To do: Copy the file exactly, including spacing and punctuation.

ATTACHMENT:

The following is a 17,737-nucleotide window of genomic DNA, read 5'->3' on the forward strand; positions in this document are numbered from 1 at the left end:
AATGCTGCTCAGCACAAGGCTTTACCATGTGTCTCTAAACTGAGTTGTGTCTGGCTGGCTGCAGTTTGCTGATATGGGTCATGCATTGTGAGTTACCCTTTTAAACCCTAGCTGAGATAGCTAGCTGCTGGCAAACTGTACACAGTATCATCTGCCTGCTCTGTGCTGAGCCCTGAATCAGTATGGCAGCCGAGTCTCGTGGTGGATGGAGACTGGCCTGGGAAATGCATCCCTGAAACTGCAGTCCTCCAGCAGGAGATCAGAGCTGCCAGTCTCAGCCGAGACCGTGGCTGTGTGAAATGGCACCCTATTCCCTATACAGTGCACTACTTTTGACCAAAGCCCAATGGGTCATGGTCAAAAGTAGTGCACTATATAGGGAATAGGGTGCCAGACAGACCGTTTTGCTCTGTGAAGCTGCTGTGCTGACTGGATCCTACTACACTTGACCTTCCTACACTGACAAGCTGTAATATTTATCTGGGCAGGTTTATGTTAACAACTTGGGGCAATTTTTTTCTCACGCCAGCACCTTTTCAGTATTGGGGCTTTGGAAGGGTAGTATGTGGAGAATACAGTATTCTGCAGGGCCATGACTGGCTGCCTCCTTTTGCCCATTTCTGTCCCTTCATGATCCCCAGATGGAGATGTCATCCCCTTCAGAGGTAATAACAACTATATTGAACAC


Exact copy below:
The following is a 17,737-nucleotide window of genomic DNA, read 5'->3' on the forward strand; positions in this document are numbered from 1 at the left end:
AATGCTGCTCAGCACAAGGCTTTACCATGTGTCTCTAAACTGAGTTGTGTCTGGCTGGCTGCAGTTTGCTGATATGGGTCATGCATTGTGAGTTACCCTTTTAAACCCTAGCTGAGATAGCTAGCTGCTGGCAAACTGTACACAGTATCATCTGCCTGCTCTGTGCTGAGCCCTGAATCAGTATGGCAGCCGAGTCTCGTGGTGGATGGAGACTGGCCTGGGAAATGCATCCCTGAAACTGCAGTCCTCCAGCAGGAGATCAGAGCTGCCAGTCTCAGCCGAGACCGTGGCTGTGTGAAATGGCACCCTATTCCCTATACAGTGCACTACTTTTGACCAAAGCCCAATGGGTCATGGTCAAAAGTAGTGCACTATATAGGGAATAGGGTGCCAGACAGACCGTTTTGCTCTGTGAAGCTGCTGTGCTGACTGGATCCTACTACACTTGACCTTCCTACACTGACAAGCTGTAATATTTATCTGGGCAGGTTTATGTTAACAACTTGGGGCAATTTTTTTCTCACGCCAGCACCTTTTCAGTATTGGGGCTTTGGAAGGGTAGTATGTGGAGAATACAGTATTCTGCAGGGCCATGACTGGCTGCCTCCTTTTGCCCATTTCTGTCCCTTCATGATCCCCAGATGGAGATGTCATCCCCTTCAGAGGTAATAACAACTATATTGAACAC